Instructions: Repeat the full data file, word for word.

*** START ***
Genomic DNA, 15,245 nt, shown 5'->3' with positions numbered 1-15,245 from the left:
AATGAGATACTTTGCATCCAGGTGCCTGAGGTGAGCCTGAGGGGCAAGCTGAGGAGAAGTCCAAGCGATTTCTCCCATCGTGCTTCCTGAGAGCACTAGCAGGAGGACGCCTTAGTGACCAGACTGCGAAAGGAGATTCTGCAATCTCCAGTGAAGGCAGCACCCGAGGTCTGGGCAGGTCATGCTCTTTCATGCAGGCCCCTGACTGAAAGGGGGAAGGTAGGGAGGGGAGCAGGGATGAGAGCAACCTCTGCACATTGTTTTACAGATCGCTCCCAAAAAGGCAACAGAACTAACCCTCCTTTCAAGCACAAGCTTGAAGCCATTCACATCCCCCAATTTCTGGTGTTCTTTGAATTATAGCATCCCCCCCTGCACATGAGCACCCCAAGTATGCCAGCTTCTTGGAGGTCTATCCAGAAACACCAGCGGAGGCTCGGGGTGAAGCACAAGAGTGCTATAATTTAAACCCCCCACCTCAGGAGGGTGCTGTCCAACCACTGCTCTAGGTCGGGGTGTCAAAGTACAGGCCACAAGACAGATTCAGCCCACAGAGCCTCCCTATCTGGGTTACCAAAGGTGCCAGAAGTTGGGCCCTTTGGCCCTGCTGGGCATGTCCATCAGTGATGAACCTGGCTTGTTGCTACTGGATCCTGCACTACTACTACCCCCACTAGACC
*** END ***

Genomic DNA, 15,245 nt, shown 5'->3' with positions numbered 1-15,245 from the left:
AATGAGATACTTTGCATCCAGGTGCCTGAGGTGAGCCTGAGGGGCAAGCTGAGGAGAAGTCCAAGCGATTTCTCCCATCGTGCTTCCTGAGAGCACTAGCAGGAGGACGCCTTAGTGACCAGACTGCGAAAGGAGATTCTGCAATCTCCAGTGAAGGCAGCACCCGAGGTCTGGGCAGGTCATGCTCTTTCATGCAGGCCCCTGACTGAAAGGGGGAAGGTAGGGAGGGGAGCAGGGATGAGAGCAACCTCTGCACATTGTTTTACAGATCGCTCCCAAAAAGGCAACAGAACTAACCCTCCTTTCAAGCACAAGCTTGAAGCCATTCACATCCCCCAATTTCTGGTGTTCTTTGAATTATAGCATCCCCCCCTGCACATGAGCACCCCAAGTATGCCAGCTTCTTGGAGGTCTATCCAGAAACACCAGCGGAGGCTCGGGGTGAAGCACAAGAGTGCTATAATTTAAACCCCCCACCTCAGGAGGGTGCTGTCCAACCACTGCTCTAGGTCGGGGTGTCAAAGTACAGGCCACAAGACAGATTCAGCCCACAGAGCCTCCCTATCTGGGTTACCAAAGGTGCCAGAAGTTGGGCCCTTTGGCCCTGCTGGGCATGTCCATCAGTGATGAACCTGGCTTGTTGCTACTGGATCCTGCACTACTACTACCCCCACTAGACC